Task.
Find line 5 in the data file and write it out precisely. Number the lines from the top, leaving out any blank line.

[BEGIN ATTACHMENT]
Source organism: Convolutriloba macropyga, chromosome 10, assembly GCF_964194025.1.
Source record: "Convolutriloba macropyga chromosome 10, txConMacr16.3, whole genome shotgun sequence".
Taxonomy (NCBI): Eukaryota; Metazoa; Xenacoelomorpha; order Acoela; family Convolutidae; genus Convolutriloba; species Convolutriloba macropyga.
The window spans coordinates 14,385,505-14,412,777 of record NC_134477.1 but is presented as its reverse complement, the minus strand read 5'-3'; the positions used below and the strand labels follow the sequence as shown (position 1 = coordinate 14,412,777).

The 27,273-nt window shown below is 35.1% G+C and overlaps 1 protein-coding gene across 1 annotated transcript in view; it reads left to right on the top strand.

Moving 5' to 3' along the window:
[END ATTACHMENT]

The 27,273-nt window shown below is 35.1% G+C and overlaps 1 protein-coding gene across 1 annotated transcript in view; it reads left to right on the top strand.